Pass It On!
A Beginning Guide to Saving your Own Seed
Why harvest your own seed?
What else can you do that’s fun, satisfying, challenging, significant, easy to share and saves money?? Below are the basic steps you can follow to begin the rewarding adventure of saving your own seed.
What to Harvest?
There are a few basic tips in this area that will ensure your early success:
Start with the simple things; lettuce, peas, beans, tomatoes, peppers, many types of flower seeds. Some plants like squash and corn require special isolation practices because they cross-pollinate so easily. Others are biennials like carrots, parsnips and cabbage and won’t set seed the first year. These are best tackled when you have more experience. Many perennials once established set seed every year and are good candidates for seed saving.
Be sure that the seeds you want to save do not come from hybrid seeds. Hybrids may have many desirable characteristics but they are not good for seed saving because they revert back to their parent stock in the second generation. This means you may get something interesting but it won’t be the same as the plant from which you are collecting. Save seeds only from open-pollinated seeds.
Once you have decided which type of seeds you are going to collect choose the healthiest specimen plants from which to gather the seed. Select the plants based on the desirable characteristic which you want to preserve: Good flavor, size ,hardiness, early maturity, color, etc. Be sure to collect the seeds from more than one parent plant if possible. This ensures a broader genetic diversity within your seed collection.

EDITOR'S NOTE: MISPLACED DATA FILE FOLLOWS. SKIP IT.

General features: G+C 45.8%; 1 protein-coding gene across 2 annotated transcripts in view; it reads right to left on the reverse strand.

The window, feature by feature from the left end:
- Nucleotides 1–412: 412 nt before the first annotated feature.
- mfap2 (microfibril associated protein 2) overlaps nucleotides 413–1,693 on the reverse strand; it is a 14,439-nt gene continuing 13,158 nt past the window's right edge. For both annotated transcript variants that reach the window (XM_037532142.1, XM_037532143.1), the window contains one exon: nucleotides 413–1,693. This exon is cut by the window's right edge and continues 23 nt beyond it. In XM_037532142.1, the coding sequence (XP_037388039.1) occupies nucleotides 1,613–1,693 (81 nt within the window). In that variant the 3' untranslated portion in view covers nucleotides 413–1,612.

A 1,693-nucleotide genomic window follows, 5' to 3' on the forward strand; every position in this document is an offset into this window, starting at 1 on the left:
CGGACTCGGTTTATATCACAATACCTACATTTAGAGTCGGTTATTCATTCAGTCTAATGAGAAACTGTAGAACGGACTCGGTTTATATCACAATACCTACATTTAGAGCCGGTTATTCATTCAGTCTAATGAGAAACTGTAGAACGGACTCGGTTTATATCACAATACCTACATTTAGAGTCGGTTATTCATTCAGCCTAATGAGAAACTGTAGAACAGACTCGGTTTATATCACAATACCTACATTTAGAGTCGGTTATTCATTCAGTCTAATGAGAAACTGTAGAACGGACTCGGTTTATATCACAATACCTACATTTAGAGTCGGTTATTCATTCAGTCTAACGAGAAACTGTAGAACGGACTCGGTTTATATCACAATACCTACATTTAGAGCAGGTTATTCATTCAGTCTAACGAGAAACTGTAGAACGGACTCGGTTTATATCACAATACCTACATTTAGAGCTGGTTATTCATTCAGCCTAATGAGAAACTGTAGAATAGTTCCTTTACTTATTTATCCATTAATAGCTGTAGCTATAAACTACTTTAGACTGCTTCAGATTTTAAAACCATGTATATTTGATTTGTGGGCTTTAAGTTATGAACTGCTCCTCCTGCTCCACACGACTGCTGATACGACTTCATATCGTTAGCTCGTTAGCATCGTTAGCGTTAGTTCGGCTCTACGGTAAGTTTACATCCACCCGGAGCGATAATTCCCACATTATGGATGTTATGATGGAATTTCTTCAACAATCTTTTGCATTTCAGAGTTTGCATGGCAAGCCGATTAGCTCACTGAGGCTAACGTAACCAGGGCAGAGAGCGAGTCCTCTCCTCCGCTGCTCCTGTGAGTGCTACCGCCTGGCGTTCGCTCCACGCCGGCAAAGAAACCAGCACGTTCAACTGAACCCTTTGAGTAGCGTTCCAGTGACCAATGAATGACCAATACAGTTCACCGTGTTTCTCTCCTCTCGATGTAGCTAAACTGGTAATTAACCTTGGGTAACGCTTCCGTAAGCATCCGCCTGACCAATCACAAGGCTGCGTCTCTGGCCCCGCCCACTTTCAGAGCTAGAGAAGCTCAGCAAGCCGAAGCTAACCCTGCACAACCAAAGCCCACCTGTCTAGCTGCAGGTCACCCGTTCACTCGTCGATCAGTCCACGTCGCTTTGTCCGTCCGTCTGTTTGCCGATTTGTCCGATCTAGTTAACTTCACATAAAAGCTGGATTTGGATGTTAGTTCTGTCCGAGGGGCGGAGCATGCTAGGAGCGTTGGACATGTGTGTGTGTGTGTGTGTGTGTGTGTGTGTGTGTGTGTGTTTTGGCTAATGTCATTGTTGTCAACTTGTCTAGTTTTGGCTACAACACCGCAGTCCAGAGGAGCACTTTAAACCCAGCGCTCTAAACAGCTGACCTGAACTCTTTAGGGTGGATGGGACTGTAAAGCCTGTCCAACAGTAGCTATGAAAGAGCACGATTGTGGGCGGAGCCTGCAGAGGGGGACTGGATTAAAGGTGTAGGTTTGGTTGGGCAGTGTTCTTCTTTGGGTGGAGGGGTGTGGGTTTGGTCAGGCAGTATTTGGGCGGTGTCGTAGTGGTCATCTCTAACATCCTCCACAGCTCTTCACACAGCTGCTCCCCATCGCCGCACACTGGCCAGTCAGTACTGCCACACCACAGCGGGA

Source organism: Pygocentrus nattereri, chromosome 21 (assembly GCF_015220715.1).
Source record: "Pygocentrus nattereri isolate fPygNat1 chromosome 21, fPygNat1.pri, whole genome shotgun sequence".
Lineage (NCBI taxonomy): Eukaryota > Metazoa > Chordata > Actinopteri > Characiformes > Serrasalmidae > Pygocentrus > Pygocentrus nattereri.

When to Harvest?
This is the easy part:
- when you can see that the seeds are fully formed and, ideally, drying on the plant OR
- when the fruit which houses the seed is mature (tomatoes, peppers, etc.)
The only challenge here is to not leave the open seeds on the plant too long or you will find yourself with lettuce volunteering in every available space next year. This just takes a little practice and can best be mastered by regular visits to the seed plant to run your thumb against the seed heads. If the seeds are near the “point of departure “ it’s time to collect your due. Another option is to remove seed heads once they are drying and let them finish drying in a partially shaded area.
How to Harvest?
Again this is quite straightforward:
For open seeds, a cookie sheet, paper bag, etc. will work fine. For many seeds you can simply collect a whole seed head and separate the seeds later. (Don’t neglect this separation step, however, because proper drying ensures seed viability.) Once the seeds are collected and separated spread them out in a cool dry place and let them complete their drying.
For seeds inside a fruit carefully cut the fruit open and squeeze out the seeds. If the seeds are basically dry like a pepper simply separate the seeds and allow them to air dry as above. For tomatoes and other ‘slimy’ seeds a special process to remove the gelatinous, sprout-inhibiting coating is necessary but very simple:
Put the seeds with pulp in a glass and add just enough water to get them floating. Set it on a windowsill for several days until a moldy scum starts to form. Remove the scum and any floating seeds, drain and rinse the seeds and spread out on a screen or glass or plastic plate for several days to dry. Don’t leave them for long after the scum forms or they will begin to sprout in the water - very hard on viability!